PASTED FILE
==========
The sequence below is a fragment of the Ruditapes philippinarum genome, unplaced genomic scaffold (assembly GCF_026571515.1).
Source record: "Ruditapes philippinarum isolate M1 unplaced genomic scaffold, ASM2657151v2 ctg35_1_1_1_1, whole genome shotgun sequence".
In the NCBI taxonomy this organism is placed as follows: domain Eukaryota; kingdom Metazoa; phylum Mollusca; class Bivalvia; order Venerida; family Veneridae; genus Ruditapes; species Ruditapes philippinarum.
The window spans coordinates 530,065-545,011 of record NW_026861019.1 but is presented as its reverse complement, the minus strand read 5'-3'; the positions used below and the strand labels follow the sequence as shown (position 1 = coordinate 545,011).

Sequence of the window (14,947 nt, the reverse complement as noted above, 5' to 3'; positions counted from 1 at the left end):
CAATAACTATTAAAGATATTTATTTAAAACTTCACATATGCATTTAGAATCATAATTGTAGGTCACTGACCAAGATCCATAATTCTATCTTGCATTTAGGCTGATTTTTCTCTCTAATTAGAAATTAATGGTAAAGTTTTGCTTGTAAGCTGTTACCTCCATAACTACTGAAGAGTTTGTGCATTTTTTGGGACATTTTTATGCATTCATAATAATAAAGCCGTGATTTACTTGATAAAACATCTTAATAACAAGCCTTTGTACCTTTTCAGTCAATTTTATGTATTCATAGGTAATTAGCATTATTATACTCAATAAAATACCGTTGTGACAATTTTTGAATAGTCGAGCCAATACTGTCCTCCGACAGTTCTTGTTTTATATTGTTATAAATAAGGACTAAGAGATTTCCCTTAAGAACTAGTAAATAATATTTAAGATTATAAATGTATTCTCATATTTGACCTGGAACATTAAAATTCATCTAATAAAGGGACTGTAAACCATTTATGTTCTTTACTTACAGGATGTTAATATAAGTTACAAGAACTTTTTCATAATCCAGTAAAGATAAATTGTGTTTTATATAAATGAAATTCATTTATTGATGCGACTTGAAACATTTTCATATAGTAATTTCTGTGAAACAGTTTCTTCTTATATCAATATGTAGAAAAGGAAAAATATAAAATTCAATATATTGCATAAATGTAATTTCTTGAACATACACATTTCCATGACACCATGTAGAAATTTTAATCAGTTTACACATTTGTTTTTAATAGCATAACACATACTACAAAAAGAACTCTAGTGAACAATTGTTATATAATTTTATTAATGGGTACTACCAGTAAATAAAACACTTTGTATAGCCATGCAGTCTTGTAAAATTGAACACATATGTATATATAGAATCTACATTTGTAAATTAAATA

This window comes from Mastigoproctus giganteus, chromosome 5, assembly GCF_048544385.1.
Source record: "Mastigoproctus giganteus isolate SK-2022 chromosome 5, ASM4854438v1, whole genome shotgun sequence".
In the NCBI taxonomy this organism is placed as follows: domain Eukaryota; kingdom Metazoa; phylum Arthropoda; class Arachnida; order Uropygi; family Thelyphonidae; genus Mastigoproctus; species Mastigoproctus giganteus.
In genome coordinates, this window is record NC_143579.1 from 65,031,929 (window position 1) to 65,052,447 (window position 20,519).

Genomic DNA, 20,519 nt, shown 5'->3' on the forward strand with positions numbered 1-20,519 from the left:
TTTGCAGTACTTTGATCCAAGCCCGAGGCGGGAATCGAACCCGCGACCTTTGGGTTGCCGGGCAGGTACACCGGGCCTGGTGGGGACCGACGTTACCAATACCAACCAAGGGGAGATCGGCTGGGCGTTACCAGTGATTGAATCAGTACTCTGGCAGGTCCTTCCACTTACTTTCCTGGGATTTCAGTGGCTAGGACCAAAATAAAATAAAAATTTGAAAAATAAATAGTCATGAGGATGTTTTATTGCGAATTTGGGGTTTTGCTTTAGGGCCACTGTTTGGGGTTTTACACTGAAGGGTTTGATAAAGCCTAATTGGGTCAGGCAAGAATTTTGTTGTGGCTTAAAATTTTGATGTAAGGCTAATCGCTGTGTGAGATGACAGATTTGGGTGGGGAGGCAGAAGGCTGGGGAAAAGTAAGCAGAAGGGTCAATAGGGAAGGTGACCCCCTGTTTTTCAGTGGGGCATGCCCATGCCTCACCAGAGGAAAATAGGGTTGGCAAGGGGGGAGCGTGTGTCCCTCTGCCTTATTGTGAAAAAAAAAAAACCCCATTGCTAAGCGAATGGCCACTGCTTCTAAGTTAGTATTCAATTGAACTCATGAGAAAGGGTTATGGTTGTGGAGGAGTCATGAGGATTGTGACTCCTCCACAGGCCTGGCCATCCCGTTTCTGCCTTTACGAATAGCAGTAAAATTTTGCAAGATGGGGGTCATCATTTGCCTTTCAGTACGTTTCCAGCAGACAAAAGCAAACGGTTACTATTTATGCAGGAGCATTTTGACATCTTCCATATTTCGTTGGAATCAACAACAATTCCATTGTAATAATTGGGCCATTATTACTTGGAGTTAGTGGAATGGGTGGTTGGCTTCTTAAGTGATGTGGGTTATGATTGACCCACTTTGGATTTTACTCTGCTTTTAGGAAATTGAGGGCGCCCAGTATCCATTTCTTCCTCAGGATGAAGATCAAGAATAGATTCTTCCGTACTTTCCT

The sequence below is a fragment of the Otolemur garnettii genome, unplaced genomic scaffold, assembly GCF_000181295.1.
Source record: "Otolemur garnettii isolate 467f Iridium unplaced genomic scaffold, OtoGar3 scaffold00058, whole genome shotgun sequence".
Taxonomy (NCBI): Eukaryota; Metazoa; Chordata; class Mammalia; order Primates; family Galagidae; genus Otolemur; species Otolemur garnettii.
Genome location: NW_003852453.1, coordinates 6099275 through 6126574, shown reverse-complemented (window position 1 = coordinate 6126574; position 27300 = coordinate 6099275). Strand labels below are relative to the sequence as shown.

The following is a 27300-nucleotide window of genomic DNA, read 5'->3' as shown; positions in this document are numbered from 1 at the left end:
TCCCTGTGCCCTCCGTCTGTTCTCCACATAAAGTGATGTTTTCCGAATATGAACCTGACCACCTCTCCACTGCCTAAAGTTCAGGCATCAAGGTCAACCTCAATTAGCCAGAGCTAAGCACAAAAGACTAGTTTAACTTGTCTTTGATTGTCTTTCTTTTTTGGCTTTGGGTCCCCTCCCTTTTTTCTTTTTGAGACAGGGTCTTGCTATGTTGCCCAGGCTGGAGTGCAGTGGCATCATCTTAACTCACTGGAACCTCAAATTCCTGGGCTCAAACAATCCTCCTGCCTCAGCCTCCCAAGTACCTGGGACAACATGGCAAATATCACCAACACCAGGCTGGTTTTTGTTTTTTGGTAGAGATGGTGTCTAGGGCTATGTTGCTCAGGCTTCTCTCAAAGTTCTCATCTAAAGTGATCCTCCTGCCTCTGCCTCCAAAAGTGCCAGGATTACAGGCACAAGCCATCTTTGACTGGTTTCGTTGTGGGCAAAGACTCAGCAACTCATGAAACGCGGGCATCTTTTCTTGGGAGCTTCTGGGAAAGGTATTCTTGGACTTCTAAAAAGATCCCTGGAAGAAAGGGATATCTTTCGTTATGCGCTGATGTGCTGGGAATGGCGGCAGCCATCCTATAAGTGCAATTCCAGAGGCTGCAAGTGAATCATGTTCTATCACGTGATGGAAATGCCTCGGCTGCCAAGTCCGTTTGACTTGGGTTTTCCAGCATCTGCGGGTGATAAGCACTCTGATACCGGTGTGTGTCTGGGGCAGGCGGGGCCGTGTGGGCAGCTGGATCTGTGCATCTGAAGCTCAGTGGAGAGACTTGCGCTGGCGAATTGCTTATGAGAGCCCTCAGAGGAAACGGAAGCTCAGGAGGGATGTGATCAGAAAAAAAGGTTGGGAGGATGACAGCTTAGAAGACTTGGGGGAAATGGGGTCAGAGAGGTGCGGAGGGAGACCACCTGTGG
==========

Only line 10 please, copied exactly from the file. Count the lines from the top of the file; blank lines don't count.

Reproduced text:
In genome coordinates, this window is record NC_143579.1 from 65,031,929 (window position 1) to 65,052,447 (window position 20,519).